Presidents puck up cross-border cooperation
In their first meeting as state leaders, Vladimir Putin and Sauli Niinistö discussed cross-border relations. And played ice hockey
Visa issues were high on the agenda when the two presidents, both of them elected into office this year, met during last week’s Sankt Petersburg Economic Forum. Commenting on relations in a press conference following the meeting, President Niinistö stressed that Finland “seeks to approach the visa questions as flexibly as possible” and uses “all space for maneuvering possible within EU legislation”.
In an interview with newspaper Vedomosti published on the same day, Niinistö underlines that “if ten million people annually cross the border from Russia to Finland, we have to make the visa regime as flexible as possible” and that he sees “no major problems” with the issue.
In 2011, the Finnish General Consulate in Sankt Petersburg alone issued more than one million visas, the overwhelming part of them multiple entry visas.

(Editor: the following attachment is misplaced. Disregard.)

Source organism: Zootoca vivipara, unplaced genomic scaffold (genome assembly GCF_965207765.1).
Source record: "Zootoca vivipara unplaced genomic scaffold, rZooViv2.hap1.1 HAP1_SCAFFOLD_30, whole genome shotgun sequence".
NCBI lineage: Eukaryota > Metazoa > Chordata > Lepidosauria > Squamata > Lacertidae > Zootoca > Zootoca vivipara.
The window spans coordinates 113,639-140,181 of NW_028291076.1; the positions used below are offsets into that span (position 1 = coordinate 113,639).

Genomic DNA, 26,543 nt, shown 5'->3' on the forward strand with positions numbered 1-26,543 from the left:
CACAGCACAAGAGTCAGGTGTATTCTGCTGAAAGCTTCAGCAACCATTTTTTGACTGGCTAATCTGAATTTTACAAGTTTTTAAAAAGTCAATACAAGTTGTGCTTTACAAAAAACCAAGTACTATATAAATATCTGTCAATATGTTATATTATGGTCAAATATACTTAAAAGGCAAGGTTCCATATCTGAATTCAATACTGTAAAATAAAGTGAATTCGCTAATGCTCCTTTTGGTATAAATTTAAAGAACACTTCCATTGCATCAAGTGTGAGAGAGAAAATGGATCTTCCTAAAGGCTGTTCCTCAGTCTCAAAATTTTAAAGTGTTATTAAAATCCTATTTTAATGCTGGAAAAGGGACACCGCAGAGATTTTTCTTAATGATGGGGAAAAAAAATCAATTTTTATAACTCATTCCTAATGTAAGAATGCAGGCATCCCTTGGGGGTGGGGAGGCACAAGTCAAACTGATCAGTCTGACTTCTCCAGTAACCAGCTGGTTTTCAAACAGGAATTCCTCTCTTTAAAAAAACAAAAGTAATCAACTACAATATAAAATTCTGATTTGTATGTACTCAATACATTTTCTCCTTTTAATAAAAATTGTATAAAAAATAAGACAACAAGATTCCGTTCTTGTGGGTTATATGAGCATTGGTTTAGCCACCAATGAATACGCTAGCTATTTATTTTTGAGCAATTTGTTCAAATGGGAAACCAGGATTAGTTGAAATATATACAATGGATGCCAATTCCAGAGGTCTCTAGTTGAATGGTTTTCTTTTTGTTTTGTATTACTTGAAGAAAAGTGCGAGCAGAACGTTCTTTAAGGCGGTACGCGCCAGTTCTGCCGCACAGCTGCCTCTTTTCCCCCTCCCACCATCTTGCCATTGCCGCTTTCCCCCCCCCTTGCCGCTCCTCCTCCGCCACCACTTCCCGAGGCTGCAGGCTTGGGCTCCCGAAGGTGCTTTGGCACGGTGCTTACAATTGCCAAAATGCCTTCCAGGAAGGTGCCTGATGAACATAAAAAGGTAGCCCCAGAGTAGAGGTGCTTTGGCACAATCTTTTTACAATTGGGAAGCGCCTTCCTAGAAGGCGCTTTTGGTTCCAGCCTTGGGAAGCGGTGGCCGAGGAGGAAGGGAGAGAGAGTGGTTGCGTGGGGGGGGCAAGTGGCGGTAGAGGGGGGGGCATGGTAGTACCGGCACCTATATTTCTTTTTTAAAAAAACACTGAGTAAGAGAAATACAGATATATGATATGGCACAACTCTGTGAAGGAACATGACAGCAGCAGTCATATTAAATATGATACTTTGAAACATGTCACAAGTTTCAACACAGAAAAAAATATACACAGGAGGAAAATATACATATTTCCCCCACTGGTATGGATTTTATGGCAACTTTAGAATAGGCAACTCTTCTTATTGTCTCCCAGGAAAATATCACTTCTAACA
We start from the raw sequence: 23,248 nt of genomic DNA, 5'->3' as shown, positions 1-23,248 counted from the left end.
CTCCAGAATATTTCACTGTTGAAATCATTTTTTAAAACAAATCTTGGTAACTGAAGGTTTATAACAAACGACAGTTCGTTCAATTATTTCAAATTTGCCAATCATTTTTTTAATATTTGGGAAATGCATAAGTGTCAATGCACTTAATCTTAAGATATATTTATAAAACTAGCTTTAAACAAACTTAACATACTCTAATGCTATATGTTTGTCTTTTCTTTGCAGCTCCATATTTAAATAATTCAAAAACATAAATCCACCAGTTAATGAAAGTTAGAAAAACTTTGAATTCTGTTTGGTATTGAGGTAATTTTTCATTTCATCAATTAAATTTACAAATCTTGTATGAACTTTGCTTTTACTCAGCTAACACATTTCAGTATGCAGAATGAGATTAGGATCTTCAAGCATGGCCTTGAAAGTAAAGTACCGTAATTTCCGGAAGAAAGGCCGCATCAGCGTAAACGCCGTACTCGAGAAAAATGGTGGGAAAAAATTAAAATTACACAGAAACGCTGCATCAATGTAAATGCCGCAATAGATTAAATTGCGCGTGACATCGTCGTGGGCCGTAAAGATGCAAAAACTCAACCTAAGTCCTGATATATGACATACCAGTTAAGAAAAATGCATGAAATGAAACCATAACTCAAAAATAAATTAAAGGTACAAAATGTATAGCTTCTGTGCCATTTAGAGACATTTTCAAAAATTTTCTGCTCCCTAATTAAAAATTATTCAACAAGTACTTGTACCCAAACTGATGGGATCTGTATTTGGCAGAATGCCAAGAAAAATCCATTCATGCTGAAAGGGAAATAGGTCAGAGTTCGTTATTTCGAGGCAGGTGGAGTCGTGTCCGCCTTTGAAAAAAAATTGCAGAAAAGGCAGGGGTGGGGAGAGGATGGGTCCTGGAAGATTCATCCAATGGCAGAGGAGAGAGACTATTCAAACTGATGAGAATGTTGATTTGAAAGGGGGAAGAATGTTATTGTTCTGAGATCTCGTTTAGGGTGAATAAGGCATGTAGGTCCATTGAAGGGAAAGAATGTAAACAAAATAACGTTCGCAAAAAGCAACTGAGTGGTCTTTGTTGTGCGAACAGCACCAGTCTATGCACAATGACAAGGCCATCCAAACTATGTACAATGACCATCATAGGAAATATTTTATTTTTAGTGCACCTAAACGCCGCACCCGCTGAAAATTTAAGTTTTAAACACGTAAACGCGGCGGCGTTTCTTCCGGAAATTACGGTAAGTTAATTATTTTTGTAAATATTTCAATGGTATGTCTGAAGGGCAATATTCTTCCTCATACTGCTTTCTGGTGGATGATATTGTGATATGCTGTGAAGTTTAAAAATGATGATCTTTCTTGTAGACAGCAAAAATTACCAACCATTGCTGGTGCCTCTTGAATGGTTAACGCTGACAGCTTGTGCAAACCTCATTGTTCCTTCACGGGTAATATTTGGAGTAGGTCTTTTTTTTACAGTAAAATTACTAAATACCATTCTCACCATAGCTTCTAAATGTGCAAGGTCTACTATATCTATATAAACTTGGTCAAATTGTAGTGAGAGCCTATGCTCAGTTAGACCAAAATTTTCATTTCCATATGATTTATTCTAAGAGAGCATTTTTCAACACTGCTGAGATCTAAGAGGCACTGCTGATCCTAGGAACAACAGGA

President Putin on his side signaled that he might be willing to reassess the Russian law on foreigners’ land ownership in border areas. The law, which became a major issue in bilateral relations when adopted in 2010, prohibits foreigners from owning land in border areas. “We have agreed that we from the Russian side will once again analyse the enforcement of this law”, Putin said, adding that “we will correct it, if it is necessary”.
The Russian president reportedly also proposed the introduction of new “electronic technology facilitating visa procedures”, something which will be looked into by the Finnish side.
Also security issues were on the Finnish-Russia meeting agenda. Commenting on the prospects of a Finnish membership in NATO, Putin did little to disguise his dislike with the scenario. In the press conference, the Russian president said that Russian countermeasures would be taken if the military situation along the border changed. “What would that be good for?” Putin said.
As if symbolizing their many joint interests, as well as deep-rooted rivaly, the meeting between the neighboring countries’ presidents ended with the organization of an ice hockey match. The game, which only lasted for one period, ended in a 4-4 tie. Niinistö played as a centre, with Putin on his wing, and was reportedly picked afterwards as "the man of the match".